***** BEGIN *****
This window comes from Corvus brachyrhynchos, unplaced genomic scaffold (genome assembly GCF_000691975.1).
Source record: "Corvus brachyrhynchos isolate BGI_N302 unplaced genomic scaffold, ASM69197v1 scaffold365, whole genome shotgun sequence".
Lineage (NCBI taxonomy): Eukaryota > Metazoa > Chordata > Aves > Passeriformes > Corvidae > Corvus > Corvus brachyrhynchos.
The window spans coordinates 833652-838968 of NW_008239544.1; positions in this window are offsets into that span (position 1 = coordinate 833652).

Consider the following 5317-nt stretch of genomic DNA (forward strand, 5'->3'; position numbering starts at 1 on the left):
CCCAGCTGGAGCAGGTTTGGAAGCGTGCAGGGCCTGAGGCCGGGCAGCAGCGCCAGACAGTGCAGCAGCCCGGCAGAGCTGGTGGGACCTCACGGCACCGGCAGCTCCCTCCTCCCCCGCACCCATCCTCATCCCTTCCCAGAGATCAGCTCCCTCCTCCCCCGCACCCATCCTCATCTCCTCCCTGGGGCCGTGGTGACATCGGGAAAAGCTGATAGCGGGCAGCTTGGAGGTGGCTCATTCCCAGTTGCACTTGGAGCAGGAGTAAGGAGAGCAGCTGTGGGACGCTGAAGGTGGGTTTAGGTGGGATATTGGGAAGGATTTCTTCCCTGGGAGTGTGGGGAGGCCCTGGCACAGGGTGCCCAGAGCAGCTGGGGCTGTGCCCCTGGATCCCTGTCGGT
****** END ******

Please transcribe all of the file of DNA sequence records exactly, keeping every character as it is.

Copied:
This window comes from Corvus brachyrhynchos, unplaced genomic scaffold (genome assembly GCF_000691975.1).
Source record: "Corvus brachyrhynchos isolate BGI_N302 unplaced genomic scaffold, ASM69197v1 scaffold365, whole genome shotgun sequence".
Lineage (NCBI taxonomy): Eukaryota > Metazoa > Chordata > Aves > Passeriformes > Corvidae > Corvus > Corvus brachyrhynchos.
The window spans coordinates 833652-838968 of NW_008239544.1; positions in this window are offsets into that span (position 1 = coordinate 833652).

Consider the following 5317-nt stretch of genomic DNA (forward strand, 5'->3'; position numbering starts at 1 on the left):
CCCAGCTGGAGCAGGTTTGGAAGCGTGCAGGGCCTGAGGCCGGGCAGCAGCGCCAGACAGTGCAGCAGCCCGGCAGAGCTGGTGGGACCTCACGGCACCGGCAGCTCCCTCCTCCCCCGCACCCATCCTCATCCCTTCCCAGAGATCAGCTCCCTCCTCCCCCGCACCCATCCTCATCTCCTCCCTGGGGCCGTGGTGACATCGGGAAAAGCTGATAGCGGGCAGCTTGGAGGTGGCTCATTCCCAGTTGCACTTGGAGCAGGAGTAAGGAGAGCAGCTGTGGGACGCTGAAGGTGGGTTTAGGTGGGATATTGGGAAGGATTTCTTCCCTGGGAGTGTGGGGAGGCCCTGGCACAGGGTGCCCAGAGCAGCTGGGGCTGTGCCCCTGGATCCCTGTCGGT